The National Museum of Women in the Arts has organized a variety of virtual and on-site programming during Women’s History Month in March. One day in particular, Monday, March 8, will be busier than ever at what is touted as “the only major museum in the world solely dedicated to championing women through the arts.”
From 11 a.m. to 7 p.m., the museum will present a series of virtual events, ranging from workshops led by women artists and makers, to a family-oriented storytime session featuring picture books by or about women artists, to an Art Chat with educators focused on the museum’s recently expanded #5WomenArtists campaign to increase awareness about gender inequity in the art world by posing the question, “Can you name five women artists?”
The museum will also open two exhibitions on Wednesday, March 3. Sonya Clark: Tatter, Bristle, and Mend — on display through May 31 — offers a mid-career survey of a renowned textile and mixed-media artist whose work addresses issues of race and class, celebrates Blackness, and reimagines history to acknowledge and celebrate rather than omit and obfuscate Black contributions.
Featuring nearly 100 works from the past 25 years, the exhibition includes Clark’s signature sculptures and artifacts that incorporate pocket combs, human hair, and thread — such as Afro Abe II, in which a five-dollar bill is embellished with black threads to form an Afro atop the head of the 16th U.S. president. Meanwhile, Mary Ellen Mark: Girlhood — on display to July 11 — presents approximately 30 images of girls and young women captured by an icon in modern photography who died in 2015 and whose work focused on people around the world who would otherwise be unknown or forgotten, from street children in Seattle to circus performers in India.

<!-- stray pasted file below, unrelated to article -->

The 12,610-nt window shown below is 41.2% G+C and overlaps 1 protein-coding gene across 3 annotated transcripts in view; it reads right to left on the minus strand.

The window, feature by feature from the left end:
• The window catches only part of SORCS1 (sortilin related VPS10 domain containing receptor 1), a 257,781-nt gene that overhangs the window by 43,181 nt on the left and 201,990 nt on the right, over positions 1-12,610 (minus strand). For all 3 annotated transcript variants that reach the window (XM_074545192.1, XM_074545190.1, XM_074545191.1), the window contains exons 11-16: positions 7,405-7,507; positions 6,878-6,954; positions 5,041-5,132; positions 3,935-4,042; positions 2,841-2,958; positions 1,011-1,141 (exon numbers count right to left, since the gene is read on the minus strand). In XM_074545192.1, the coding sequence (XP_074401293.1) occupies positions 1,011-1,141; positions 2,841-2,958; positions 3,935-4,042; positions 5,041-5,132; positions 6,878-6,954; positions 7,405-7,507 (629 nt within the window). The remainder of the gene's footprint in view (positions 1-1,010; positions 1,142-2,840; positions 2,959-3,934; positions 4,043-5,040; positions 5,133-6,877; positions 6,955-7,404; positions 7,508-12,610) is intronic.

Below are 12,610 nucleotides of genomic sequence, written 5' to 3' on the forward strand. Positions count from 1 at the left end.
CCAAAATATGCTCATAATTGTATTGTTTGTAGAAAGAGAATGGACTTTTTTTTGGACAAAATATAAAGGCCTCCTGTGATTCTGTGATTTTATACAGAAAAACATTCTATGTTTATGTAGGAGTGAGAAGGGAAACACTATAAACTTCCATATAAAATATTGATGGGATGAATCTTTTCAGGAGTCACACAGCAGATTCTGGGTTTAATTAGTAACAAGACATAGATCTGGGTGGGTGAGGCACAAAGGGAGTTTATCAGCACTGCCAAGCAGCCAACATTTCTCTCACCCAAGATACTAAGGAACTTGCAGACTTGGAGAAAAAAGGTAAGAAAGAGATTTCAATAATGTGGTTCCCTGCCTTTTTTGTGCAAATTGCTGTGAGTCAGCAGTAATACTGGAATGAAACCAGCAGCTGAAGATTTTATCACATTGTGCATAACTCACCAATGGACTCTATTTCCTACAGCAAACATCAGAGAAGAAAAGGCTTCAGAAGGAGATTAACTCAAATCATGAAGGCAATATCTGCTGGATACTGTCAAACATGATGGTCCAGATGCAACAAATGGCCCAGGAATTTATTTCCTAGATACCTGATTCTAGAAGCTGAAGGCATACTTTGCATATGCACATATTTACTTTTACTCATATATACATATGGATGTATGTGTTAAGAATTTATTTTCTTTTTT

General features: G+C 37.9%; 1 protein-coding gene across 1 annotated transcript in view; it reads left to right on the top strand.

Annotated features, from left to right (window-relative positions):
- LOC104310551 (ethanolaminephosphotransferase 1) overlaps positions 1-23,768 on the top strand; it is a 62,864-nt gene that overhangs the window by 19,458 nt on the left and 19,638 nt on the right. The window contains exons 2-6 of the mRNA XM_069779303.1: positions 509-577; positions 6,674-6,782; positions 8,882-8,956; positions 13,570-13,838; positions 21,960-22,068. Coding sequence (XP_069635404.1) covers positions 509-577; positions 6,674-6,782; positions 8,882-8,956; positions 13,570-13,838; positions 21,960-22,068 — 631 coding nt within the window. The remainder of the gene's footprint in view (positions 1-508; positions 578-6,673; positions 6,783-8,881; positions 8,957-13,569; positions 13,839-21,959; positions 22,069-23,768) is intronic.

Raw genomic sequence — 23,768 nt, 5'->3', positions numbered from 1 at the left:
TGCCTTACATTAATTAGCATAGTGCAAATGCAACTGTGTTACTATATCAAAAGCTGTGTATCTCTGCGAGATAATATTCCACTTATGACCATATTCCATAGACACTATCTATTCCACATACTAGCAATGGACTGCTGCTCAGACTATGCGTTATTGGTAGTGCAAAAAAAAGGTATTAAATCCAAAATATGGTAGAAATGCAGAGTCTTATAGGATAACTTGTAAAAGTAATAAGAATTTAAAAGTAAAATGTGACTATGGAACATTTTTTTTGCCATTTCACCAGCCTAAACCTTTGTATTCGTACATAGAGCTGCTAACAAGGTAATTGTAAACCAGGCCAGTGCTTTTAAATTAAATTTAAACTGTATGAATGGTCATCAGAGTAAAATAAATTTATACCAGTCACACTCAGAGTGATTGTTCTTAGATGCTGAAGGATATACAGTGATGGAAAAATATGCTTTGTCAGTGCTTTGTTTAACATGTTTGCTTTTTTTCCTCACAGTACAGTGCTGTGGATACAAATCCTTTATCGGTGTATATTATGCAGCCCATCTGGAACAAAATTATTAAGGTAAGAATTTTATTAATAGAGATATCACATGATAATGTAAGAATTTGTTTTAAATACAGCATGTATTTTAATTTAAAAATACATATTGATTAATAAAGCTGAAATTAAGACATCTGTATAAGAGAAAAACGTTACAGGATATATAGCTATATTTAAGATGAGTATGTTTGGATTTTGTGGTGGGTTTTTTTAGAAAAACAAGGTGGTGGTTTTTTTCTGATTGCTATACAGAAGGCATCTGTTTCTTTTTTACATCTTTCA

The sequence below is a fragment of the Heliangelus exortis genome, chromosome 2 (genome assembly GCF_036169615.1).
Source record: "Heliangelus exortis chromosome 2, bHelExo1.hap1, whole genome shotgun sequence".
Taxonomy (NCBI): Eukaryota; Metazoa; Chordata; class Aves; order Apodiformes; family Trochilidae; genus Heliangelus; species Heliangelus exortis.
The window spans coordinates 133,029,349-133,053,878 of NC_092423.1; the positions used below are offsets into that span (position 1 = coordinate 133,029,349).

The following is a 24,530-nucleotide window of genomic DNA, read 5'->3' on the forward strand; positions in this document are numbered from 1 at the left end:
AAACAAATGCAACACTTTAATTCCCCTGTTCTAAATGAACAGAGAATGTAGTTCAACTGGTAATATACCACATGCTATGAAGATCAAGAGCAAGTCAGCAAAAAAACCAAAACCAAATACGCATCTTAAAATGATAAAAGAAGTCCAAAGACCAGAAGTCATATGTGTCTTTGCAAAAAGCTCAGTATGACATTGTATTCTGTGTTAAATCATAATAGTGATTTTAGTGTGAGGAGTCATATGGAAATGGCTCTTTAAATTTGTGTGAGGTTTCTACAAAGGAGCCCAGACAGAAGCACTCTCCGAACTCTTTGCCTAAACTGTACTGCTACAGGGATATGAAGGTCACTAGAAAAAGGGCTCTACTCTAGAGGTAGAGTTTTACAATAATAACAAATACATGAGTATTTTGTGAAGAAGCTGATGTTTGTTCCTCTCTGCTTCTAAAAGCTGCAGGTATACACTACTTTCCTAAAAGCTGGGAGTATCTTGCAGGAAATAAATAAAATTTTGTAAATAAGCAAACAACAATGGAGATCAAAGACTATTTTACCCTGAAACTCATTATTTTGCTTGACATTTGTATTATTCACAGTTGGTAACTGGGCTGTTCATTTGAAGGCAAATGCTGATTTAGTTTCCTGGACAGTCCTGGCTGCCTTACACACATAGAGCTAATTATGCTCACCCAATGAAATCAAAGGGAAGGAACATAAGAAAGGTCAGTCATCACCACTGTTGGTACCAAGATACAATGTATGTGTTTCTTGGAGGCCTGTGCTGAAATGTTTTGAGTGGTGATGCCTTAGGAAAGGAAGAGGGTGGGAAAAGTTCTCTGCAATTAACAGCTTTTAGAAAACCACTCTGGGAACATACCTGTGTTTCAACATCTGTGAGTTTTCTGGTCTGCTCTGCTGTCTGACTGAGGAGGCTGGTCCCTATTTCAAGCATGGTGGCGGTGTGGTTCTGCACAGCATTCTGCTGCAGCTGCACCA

Other free, early March programming includes the next in the museum’s monthly online concert series The Tea featuring the hip-hop- and go-go-influenced, self-described “hood rock” band Black Alley, on Friday, March 5, at noon; the museum’s 8th annual Art+Feminism Edit-a-thon, working to help correct Wikipedia’s gender imbalance, with a focus on entries related to notable women artists of color on the now 20-year-old site, on Saturday, March 6, starting at 10 a.m.; and a virtual, docent-led Collection Highlights Tour focusing on select artworks, on Wednesday, March 10, at 5:30 p.m.
National Museum of Women in the Arts is at 1250 New York Ave NW. Admission is $10. Reservations to the museum events and exhibits are required. Pandemic measures in place. Call 202-783-5000 or visit www.nmwa.org.
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